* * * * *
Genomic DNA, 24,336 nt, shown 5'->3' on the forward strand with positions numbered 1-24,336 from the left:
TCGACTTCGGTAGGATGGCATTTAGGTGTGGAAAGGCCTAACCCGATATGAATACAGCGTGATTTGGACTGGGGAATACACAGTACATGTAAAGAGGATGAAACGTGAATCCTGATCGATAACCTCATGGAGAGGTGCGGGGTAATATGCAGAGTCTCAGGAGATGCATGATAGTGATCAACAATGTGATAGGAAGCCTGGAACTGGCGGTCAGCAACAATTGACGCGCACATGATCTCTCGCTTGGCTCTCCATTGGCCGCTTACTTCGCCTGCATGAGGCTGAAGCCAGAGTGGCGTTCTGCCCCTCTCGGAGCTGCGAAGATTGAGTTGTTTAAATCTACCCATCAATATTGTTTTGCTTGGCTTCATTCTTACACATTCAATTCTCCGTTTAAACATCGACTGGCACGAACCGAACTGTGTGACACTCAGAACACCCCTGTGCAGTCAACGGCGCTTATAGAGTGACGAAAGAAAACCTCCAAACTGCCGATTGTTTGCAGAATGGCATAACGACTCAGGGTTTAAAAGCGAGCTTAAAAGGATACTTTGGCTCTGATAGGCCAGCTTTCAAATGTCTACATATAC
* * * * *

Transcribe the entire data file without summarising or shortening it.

Genomic DNA, 24,336 nt, shown 5'->3' on the forward strand with positions numbered 1-24,336 from the left:
TCGACTTCGGTAGGATGGCATTTAGGTGTGGAAAGGCCTAACCCGATATGAATACAGCGTGATTTGGACTGGGGAATACACAGTACATGTAAAGAGGATGAAACGTGAATCCTGATCGATAACCTCATGGAGAGGTGCGGGGTAATATGCAGAGTCTCAGGAGATGCATGATAGTGATCAACAATGTGATAGGAAGCCTGGAACTGGCGGTCAGCAACAATTGACGCGCACATGATCTCTCGCTTGGCTCTCCATTGGCCGCTTACTTCGCCTGCATGAGGCTGAAGCCAGAGTGGCGTTCTGCCCCTCTCGGAGCTGCGAAGATTGAGTTGTTTAAATCTACCCATCAATATTGTTTTGCTTGGCTTCATTCTTACACATTCAATTCTCCGTTTAAACATCGACTGGCACGAACCGAACTGTGTGACACTCAGAACACCCCTGTGCAGTCAACGGCGCTTATAGAGTGACGAAAGAAAACCTCCAAACTGCCGATTGTTTGCAGAATGGCATAACGACTCAGGGTTTAAAAGCGAGCTTAAAAGGATACTTTGGCTCTGATAGGCCAGCTTTCAAATGTCTACATATAC